The Women in Housing series is a project featuring the voices, stories, and experiences of women who currently or formerly work in housing and residence life. Today's post was written by Susannah Turner.
I’m going to talk about envy… professional envy. I am writing about the kind of envy that’s hard to talk about, the kind that tweaks your sense of self, and reminds you that despite your best efforts, sometimes you are jealous of others. The others I am talking about are other women. The women for whom life and career seem to arrive at their doorstep with little effort. They are bold, confident, sure of their next step in their career because they are sure of their final step. They are the women that I often respect and admire and am grateful that their rise to seemingly meteoric heights casts a shine on others that allows us to see our own way. But… and here’s the hard part to admit… sometimes I’m also so envious of them that I have a hard time understanding how I can simultaneously feel respect and pride for all that they have accomplished.
I am not someone who has ever had a five-year plan. I have never known “what I wanted to be when I grew up”. I don’t seem to have aspirations to a particular position or stage. I have always looked for the next position only when I find my current one to have a lack of challenge or spark. I have never compared myself to men and what men did or did not do in their careers or personal ambitions. I have always compared myself to other women and I am bothered by this. I don’t want to the person who begrudges anyone in my tribe who achieves greatness. I don’t think that I am alone. I have known strategic geniuses that have mastered conversations or political negotiations that I have watched in amazement. I have known kind, wholehearted givers that have shown me the way in which to treat others with kindness and warmth when that is the hardest option. I have celebrated each and every success of these women because I know that their success encourages, guides, and honors those before and those yet to come.
And yet, I still feel envious. I still question whether I should be doing something different. Should I be more engaged in the professional network that is available to me? Should I volunteer more for stretch assignments? Should I pursue the next degree that will open more doors? Should I make a 5-year plan and follow it? If I did some or all of these things, would I have the title, accolade, or level of respect that others have? All of these questions usually precede a period of intense self-doubt, negative internal dialogue, and stagnation. Then, I begin to remind myself of something that has always held true for me: Follow your values.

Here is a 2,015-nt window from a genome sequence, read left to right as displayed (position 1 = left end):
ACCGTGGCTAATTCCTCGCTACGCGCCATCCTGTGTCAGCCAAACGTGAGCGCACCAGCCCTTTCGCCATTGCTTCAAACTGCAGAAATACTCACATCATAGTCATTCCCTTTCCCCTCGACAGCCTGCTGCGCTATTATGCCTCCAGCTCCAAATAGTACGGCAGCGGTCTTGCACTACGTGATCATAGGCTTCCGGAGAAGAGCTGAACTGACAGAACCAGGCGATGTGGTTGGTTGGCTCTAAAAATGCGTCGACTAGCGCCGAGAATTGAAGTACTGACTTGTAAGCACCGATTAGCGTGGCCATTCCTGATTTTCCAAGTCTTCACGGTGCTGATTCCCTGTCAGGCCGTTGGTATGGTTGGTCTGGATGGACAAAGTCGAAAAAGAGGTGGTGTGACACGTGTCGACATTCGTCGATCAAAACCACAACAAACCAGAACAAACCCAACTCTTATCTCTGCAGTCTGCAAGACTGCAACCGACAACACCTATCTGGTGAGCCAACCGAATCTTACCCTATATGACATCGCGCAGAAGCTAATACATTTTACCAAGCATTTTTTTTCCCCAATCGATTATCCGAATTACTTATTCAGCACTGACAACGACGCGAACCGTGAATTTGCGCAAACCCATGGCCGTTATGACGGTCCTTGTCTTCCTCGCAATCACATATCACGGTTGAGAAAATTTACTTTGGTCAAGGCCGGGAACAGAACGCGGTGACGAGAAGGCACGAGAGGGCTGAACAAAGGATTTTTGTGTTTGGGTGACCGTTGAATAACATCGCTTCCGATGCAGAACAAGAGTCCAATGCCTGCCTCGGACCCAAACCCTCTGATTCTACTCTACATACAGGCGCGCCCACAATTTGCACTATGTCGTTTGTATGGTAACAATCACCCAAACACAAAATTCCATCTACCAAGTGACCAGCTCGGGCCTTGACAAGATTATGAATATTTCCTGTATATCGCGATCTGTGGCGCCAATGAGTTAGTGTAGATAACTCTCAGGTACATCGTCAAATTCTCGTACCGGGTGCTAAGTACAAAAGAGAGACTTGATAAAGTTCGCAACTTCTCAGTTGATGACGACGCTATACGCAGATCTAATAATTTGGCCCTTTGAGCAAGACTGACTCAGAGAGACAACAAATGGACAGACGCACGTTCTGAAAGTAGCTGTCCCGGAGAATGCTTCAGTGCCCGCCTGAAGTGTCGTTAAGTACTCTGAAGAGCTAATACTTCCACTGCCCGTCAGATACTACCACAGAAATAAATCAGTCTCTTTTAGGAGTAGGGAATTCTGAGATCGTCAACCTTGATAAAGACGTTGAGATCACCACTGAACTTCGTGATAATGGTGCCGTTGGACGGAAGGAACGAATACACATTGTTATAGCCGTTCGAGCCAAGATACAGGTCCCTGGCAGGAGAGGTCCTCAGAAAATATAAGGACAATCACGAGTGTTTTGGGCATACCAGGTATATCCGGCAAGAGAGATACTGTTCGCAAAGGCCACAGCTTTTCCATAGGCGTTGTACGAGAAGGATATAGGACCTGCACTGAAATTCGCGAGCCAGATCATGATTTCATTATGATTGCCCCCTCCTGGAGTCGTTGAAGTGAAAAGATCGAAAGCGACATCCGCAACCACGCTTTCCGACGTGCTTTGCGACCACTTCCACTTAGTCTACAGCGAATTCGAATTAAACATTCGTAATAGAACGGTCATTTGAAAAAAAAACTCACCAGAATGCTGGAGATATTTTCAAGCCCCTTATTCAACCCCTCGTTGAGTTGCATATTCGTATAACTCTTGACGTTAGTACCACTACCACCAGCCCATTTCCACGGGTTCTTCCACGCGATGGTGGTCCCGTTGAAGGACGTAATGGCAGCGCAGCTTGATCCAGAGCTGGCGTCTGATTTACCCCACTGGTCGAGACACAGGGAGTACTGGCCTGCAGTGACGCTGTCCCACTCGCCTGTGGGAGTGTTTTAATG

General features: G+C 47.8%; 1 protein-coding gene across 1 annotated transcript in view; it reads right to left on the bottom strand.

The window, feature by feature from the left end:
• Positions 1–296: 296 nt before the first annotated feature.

Early in my career, I had a hard time managing that envy and I had to learn that if I made decisions that aligned with who I am and what’s important to me, my career and my life will work out in a way that aligns with who I am and what’s important to me. See how that works?
I remind myself that I am someone to whom relationships are most important. Doing work that allows me to foster relationships and build on those is soul-fulfilling, so I make choices about what I volunteer to do based on my ability to foster relationships. I value a strong, but small, network, so I focus my networking energy on individuals, not groups. These are just a few examples, but being able to remind myself that there will be women, that I greatly admire, who will get elected to an office or have a title or own a stage that I will be envious of, but we are not in competition because I don’t actually want that “thing” that they have earned. They are excelling in who they are and that stands alone and is not in comparison to the work that I do. So, for those of you that might struggle with this little voice of envy, I hope to remind you that we are all doing good work. We are all finding our own way and shining our own light. Follow your values.
Susannah Turner currently serves as the Director of Student Affairs at the College of Dentistry at The Ohio State University. She misses her residence life work, colleagues, and friends, but is enjoying learning new and challenging things in her new work home. In her free time, she enjoys playing with her two kids, hanging with her husband, and is currently training for her first triathlon. Wish her luck!
The Women in Housing series is sponsored by Adirondack Solutions.